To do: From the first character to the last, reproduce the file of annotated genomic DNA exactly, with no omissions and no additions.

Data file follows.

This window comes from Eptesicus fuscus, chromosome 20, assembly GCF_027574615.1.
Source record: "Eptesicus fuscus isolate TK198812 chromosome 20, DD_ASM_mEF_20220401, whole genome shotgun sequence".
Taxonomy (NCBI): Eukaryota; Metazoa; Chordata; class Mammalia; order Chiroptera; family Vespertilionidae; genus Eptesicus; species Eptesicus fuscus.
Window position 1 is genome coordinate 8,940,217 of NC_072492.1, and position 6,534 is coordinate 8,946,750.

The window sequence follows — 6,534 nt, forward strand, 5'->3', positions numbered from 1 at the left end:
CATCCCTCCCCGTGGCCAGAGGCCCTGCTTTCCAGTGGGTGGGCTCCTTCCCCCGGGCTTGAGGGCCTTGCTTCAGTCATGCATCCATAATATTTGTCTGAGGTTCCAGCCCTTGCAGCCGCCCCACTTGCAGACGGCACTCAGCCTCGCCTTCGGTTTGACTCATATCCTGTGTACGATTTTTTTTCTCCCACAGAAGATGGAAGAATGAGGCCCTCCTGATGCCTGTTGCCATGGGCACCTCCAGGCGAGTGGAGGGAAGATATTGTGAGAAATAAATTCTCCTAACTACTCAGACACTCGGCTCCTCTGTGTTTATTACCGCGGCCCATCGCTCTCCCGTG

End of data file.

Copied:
This window comes from Eptesicus fuscus, chromosome 20, assembly GCF_027574615.1.
Source record: "Eptesicus fuscus isolate TK198812 chromosome 20, DD_ASM_mEF_20220401, whole genome shotgun sequence".
Taxonomy (NCBI): Eukaryota; Metazoa; Chordata; class Mammalia; order Chiroptera; family Vespertilionidae; genus Eptesicus; species Eptesicus fuscus.
Window position 1 is genome coordinate 8,940,217 of NC_072492.1, and position 6,534 is coordinate 8,946,750.

The window sequence follows — 6,534 nt, forward strand, 5'->3', positions numbered from 1 at the left end:
CATCCCTCCCCGTGGCCAGAGGCCCTGCTTTCCAGTGGGTGGGCTCCTTCCCCCGGGCTTGAGGGCCTTGCTTCAGTCATGCATCCATAATATTTGTCTGAGGTTCCAGCCCTTGCAGCCGCCCCACTTGCAGACGGCACTCAGCCTCGCCTTCGGTTTGACTCATATCCTGTGTACGATTTTTTTTCTCCCACAGAAGATGGAAGAATGAGGCCCTCCTGATGCCTGTTGCCATGGGCACCTCCAGGCGAGTGGAGGGAAGATATTGTGAGAAATAAATTCTCCTAACTACTCAGACACTCGGCTCCTCTGTGTTTATTACCGCGGCCCATCGCTCTCCCGTG